This code doesn't work (see jsfiddle), and I'm going to sleep. But you can see where it's going and how you could make something.

share|improve this answer
    
You win the game. Congratulations! –  Neal Feb 4 '13 at 21:45
1  
-1 just because I can... –  jAndy Feb 4 '13 at 21:46
    
Great answer. This is specified in 12.6.4 of the spec –  Benjamin Gruenbaum Feb 4 '13 at 21:48
    
This is the only valid answer so far, why do I deserve negative votes for a perfectly valid question, I dont know. –  Nick Zalutskiy Feb 4 '13 at 21:48
    
the only semi-relevant answer, it seems that a lot of people here simply don't know that such a thing as generators exist. –  Stan R. Feb 4 '13 at 21:54

Assuming I understand you correctly, and bearing in mind that this is not a 'true yield', and putting all the code where you seem to want it,

var iterator = {
    next: function () {
        /* 
        * WHAT CODE GOES HERE? 
        * 
        * Should return the next property, recursively, with the name 
        * equal to needleKey, of haystackObj.
        *
        */
        var values=[], findneedles;
        findneedles = function(o){
            var k;
            for(k in o){
                if(k === needleKey){
                    values.push(o[k]);
                }else if(typeof o[k] === 'object'){
                    findneedles(o[k]);
                }
            }
        };
        findneedles(haystackObj);
        this.next = function(){
            return values.shift();
        };
        return values.shift();
    }
};
share|improve this answer
    
The problem with this is that it is not an iterator. It scans the entire object up front, then uses those values. An iterator would only scan up to the next match and preserve state. –  Asad Feb 4 '13 at 22:43
    
Yes, I already said that. You may as well just recurse over the structure and pass in a callback. But in the absence of any explanation of why this not acceptable ... –  King Mob Feb 4 '13 at 22:53
    
The reason this is not acceptable is because it is more computationally expensive than an iterator. Justin Bicknell has already posted an example of the approach you are taking here (see his second snippet). This does not answer the question. –  Asad Feb 4 '13 at 22:58
    
Yp, this is exactly the same solution as Justin Bicknell's but you shift the results, he index into the array. Check my comments to his answer. The object can be very large and the entire point of the iterator is not to pay that search price up front. –  Nick Zalutskiy Feb 4 '13 at 23:01
    
Then just recurse and throw an exception when you're done. (And yeah; I hadn't seen his second answer when I wrote mine.) –  King Mob Feb 4 '13 at 23:04

Although Florian Margaine's answer points out that the order of the properties are dependent on the js engine, this solution works in chrome. Took me a little bit of tweaking, but here it is http://jsfiddle.net/6zCkJ/3/: Edited (this solution was done before OP said the tree can only be processed once)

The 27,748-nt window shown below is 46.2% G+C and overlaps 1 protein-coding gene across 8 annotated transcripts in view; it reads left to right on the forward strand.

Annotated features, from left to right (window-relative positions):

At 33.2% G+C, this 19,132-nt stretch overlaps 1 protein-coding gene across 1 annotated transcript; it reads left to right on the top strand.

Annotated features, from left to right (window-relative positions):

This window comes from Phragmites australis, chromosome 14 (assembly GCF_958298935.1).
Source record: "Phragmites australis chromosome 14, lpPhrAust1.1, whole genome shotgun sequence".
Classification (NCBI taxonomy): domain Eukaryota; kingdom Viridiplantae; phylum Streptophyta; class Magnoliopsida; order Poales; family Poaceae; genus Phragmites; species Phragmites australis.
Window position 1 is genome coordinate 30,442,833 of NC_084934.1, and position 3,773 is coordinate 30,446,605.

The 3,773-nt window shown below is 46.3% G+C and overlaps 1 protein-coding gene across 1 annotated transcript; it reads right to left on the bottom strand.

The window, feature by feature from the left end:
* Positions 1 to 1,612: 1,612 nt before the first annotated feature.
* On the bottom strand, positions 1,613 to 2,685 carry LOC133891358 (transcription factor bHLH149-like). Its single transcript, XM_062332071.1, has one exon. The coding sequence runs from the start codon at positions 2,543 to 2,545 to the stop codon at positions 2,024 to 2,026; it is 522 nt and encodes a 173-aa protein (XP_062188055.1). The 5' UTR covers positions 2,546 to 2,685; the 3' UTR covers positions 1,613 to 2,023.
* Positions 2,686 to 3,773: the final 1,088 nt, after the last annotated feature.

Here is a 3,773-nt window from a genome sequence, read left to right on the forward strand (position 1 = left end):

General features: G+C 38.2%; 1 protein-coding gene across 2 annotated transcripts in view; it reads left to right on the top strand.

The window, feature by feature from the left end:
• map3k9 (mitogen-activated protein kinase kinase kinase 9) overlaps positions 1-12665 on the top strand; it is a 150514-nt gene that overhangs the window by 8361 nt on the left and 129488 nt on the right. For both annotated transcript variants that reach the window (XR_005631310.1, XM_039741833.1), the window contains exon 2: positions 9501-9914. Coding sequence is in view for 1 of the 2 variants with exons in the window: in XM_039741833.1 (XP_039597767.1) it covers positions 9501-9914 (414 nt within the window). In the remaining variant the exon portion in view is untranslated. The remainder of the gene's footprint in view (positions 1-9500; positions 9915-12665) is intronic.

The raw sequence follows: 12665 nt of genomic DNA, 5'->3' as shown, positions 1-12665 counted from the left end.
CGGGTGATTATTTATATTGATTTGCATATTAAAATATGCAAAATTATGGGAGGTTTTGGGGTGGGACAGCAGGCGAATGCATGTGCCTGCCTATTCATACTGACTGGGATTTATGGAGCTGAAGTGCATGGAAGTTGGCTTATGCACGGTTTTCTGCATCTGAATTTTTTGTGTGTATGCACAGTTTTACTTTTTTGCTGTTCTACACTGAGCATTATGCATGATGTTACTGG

var needleKey = 'needle';
var currIndex = 0;
var runningIndex = 0;
var getValueByIndex = function (obj) {
    var objToSearch = obj || haystackObj;
    for (var x in objToSearch) {
        if (x == needleKey) {

            if (runningIndex == currIndex)  {
                currIndex += 1;
                return objToSearch[x];
            }
            runningIndex += 1;
        } else if (typeof objToSearch[x] == 'object') {
            var found = getValueByIndex(objToSearch[x]);
            if (found) return found;
        }

    }
}

var iterator = {
    next: function () {
        runningIndex = 0;
        return getValueByIndex(0);
    }
};

Another approach which will only traverse the tree a single time is as follows http://jsfiddle.net/6zCkJ/6/. The catch is that you must load the values array whenever the needle is updated:

var currIndex = 0;
var valuesArray = [];

var loadValues = function (obj) {
    var objToSearch = obj || haystackObj;
    for (var x in objToSearch) {
        if (x == needleKey) {
            valuesArray.push(objToSearch[x])
        } else if (typeof objToSearch[x] == 'object') {
            loadValues(objToSearch[x]);
        }
    }
}

loadValues();
console.log(valuesArray);
var iterator = {
    next: function () {
        return valuesArray[currIndex++];
    }
};

Edit: So far all answers posted here involve having to navigate the whole tree at least once or more which is not what the OP is looking for, including having to copy the object and remove properties as they are traversed. There is a solution though which involves marking the objects as they traversed with meta data which allows you to skip over the objects the next time they are encountered. Using my first approach it would be rather trivial to add these optimizations and hopefully accomplish what the OP is requesting.